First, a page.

And the blame is easy enough to parcel out: Schneider and the Blue Jays' front office for the plan, Schneider for following said plan despite new circumstances, Kikuchi for pitching worse than he’s capable of and the rest of the Blue Jays for failing to score a single run. No, the issue isn’t with the outcome (again, the Brewers also lost) or even with the logic.

It’s an aesthetic objection masquerading as a strategic or even moral one.

Styles, they say, make fights. Tracing a manager’s decision not to his own free will but to the general usage of data alludes to the fear that there is only one style — and, thus, no more fight. That’s how you wind up railing, 1984-style, against a dystopian vision of the present.

The trouble is, it’s not an accurate vision of the present. The bullpen phone is not an automated feed of instructions based on AI-crunched, in-game projections. Someone picks it up and summons a reliever. Catchers are not relaying algorithmic recommendations to the pitchers via PitchCom. They are making decisions — often through the unquantifiable feel for a hitter’s swings — and asking pitchers to trust their judgment.

Whatever decline in the diversity of macro baseball thought you want to pin on the rising tide of data, technology and information, you’re probably correct. Reams of knowledge that became indisputable — mostly that slugging and strikeouts are the most powerful, most valuable forces in the game — led teams to optimize for a style of play that suffered in entertainment value compared to many earlier versions of the sport. Sabermetric leader Theo Epstein has said as much. MLB has acknowledged as much, and with new rules this season, it took action to at least begin the process of course-correcting.

The same criticism does not stick on the micro level. Teams with similar resourcing and leadership regularly steer toward diametrically opposed paths — with wildly varying results. You can try to make the case that the successful ones emphasize the human touch over the numbers, but you’d be speaking nonsense. The best baseball teams are the ones that help players be the best versions of themselves. Most of them do that by studying data and information, and then taking care to guide players in whatever ways work best for them. There is art in effectively leveraging the science, but there’s no glory in ignoring it.

What makes the playoffs so tense, so chaotic, is the way they pepper baseball’s best teams with situations that can’t be reduced to science. There’s no trial and error. There’s only the trial; an error could mean you’re out. And it’s OK to evaluate that error as a human one, giving credence to both the intention and the information behind it.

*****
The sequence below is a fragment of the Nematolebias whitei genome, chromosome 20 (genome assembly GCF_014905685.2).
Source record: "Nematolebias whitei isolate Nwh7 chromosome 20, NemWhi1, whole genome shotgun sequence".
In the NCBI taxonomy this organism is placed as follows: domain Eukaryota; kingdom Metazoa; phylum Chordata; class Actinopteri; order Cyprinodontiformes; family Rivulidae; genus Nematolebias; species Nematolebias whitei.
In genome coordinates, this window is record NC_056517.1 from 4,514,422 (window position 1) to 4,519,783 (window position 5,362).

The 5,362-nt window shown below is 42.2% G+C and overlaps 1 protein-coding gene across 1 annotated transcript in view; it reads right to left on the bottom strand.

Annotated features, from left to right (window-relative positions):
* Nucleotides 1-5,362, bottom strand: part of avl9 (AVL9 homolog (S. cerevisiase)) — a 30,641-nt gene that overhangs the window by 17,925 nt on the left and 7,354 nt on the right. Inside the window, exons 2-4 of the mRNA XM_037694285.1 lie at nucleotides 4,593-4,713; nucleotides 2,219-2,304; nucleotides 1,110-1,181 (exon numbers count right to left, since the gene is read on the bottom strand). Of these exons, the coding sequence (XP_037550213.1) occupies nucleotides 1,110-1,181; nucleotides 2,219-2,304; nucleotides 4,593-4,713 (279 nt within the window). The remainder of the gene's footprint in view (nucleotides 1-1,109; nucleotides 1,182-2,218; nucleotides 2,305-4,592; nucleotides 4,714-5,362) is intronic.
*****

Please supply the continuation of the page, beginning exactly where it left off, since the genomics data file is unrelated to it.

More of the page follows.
This is part of what Schneider said after that Game 2 loss when asked about the decision to pull Berríos: “I think that when you're so diligent with your work and you trust the people that you're working with and the people that you're kind of going to battle with, both on the field and off, you just try to make the best decision that you can for the guys that are on the field to win.”

In this month of legacy-forming snap decisions, managers of similar lineage make inconsistent — and interesting — decisions all the time. Hell, managers of different lineages evolve toward making similar decisions. No matter how much one believes modern front offices alter dugout strategies, stripping everyone involved of credit or shame for the resulting triumph or defeat is tantamount to misconstruing the heart-pounding reveals as a sterile simulation.

Yes, there’s a common framework for understanding and analyzing the game now. Yes, there are numbers and metrics that might require some explanation to the uninitiated. But if you provide 10 smart people with access to the same information and ask how they would deploy, say, the Dodgers’ postseason pitching staff in 2023, you’re probably going to get at least eight different answers.

If Roberts and Dodgers president of baseball operations Andrew Friedman and pitching coach Mark Prior and Co. — architects of a 100-win team — come up with one that falls short against the 84-win Diamondbacks this week, we can examine their decisions and reckon with the unknowables of a 95 mph fastball smashing into a wooden bat. We can highlight their mistakes (within the context that this is an entertainment product) while accepting both their rationale and their humanity. We can analyze and criticize the game as we see it without disavowing the whole enterprise for failing to resemble the actual year 1984.

Blame the manager. Blame the GM. Blame the players. Don’t blame the mere existence of information — which is in use only because so many people care so much about the events at hand.

The fact that there are more people (and database queries) involved in the lead-up to those key moments now — and that some of the styles are extensions of a GM sitting in a suite — doesn’t make them any less thrilling as collisions of tactical ingenuity and athletic execution.

There are plenty of fascinating, intellectually earnest fights to have about postseason baseball. Let’s not waste our punches on a ghost.